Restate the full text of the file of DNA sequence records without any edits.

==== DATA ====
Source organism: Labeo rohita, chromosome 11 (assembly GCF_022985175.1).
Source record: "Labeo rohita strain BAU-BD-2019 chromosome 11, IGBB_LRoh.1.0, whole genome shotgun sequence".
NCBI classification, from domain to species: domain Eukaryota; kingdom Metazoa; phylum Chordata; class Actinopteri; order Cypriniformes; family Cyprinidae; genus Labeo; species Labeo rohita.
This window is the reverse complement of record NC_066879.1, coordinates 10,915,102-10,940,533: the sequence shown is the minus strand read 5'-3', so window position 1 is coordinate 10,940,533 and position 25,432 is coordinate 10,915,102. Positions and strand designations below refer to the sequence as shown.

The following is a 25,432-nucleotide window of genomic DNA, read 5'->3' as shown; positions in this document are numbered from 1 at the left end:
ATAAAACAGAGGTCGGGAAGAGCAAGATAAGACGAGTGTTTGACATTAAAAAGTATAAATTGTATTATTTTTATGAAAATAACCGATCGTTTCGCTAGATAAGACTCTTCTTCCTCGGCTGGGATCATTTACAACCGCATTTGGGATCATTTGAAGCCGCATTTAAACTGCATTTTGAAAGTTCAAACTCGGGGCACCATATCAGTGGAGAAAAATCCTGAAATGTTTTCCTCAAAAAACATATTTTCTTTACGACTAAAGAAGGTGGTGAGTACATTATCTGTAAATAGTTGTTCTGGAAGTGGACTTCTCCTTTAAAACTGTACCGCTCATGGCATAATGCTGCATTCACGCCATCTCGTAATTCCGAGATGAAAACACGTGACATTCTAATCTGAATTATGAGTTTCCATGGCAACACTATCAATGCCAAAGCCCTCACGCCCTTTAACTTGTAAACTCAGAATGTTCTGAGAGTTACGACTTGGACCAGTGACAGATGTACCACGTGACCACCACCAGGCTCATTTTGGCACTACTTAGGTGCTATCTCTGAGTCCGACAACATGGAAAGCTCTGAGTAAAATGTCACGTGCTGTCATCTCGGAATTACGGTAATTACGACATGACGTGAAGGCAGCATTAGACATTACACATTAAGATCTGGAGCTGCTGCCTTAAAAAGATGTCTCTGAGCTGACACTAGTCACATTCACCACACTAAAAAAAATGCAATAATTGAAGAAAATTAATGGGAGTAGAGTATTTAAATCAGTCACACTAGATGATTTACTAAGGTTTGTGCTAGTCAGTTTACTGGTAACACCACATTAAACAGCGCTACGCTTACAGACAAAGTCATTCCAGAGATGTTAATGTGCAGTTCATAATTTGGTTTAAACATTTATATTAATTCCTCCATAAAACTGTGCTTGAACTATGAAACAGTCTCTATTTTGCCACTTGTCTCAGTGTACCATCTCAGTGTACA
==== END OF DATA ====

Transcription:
Source organism: Labeo rohita, chromosome 11 (assembly GCF_022985175.1).
Source record: "Labeo rohita strain BAU-BD-2019 chromosome 11, IGBB_LRoh.1.0, whole genome shotgun sequence".
NCBI classification, from domain to species: domain Eukaryota; kingdom Metazoa; phylum Chordata; class Actinopteri; order Cypriniformes; family Cyprinidae; genus Labeo; species Labeo rohita.
This window is the reverse complement of record NC_066879.1, coordinates 10,915,102-10,940,533: the sequence shown is the minus strand read 5'-3', so window position 1 is coordinate 10,940,533 and position 25,432 is coordinate 10,915,102. Positions and strand designations below refer to the sequence as shown.

The following is a 25,432-nucleotide window of genomic DNA, read 5'->3' as shown; positions in this document are numbered from 1 at the left end:
ATAAAACAGAGGTCGGGAAGAGCAAGATAAGACGAGTGTTTGACATTAAAAAGTATAAATTGTATTATTTTTATGAAAATAACCGATCGTTTCGCTAGATAAGACTCTTCTTCCTCGGCTGGGATCATTTACAACCGCATTTGGGATCATTTGAAGCCGCATTTAAACTGCATTTTGAAAGTTCAAACTCGGGGCACCATATCAGTGGAGAAAAATCCTGAAATGTTTTCCTCAAAAAACATATTTTCTTTACGACTAAAGAAGGTGGTGAGTACATTATCTGTAAATAGTTGTTCTGGAAGTGGACTTCTCCTTTAAAACTGTACCGCTCATGGCATAATGCTGCATTCACGCCATCTCGTAATTCCGAGATGAAAACACGTGACATTCTAATCTGAATTATGAGTTTCCATGGCAACACTATCAATGCCAAAGCCCTCACGCCCTTTAACTTGTAAACTCAGAATGTTCTGAGAGTTACGACTTGGACCAGTGACAGATGTACCACGTGACCACCACCAGGCTCATTTTGGCACTACTTAGGTGCTATCTCTGAGTCCGACAACATGGAAAGCTCTGAGTAAAATGTCACGTGCTGTCATCTCGGAATTACGGTAATTACGACATGACGTGAAGGCAGCATTAGACATTACACATTAAGATCTGGAGCTGCTGCCTTAAAAAGATGTCTCTGAGCTGACACTAGTCACATTCACCACACTAAAAAAAATGCAATAATTGAAGAAAATTAATGGGAGTAGAGTATTTAAATCAGTCACACTAGATGATTTACTAAGGTTTGTGCTAGTCAGTTTACTGGTAACACCACATTAAACAGCGCTACGCTTACAGACAAAGTCATTCCAGAGATGTTAATGTGCAGTTCATAATTTGGTTTAAACATTTATATTAATTCCTCCATAAAACTGTGCTTGAACTATGAAACAGTCTCTATTTTGCCACTTGTCTCAGTGTACCATCTCAGTGTACA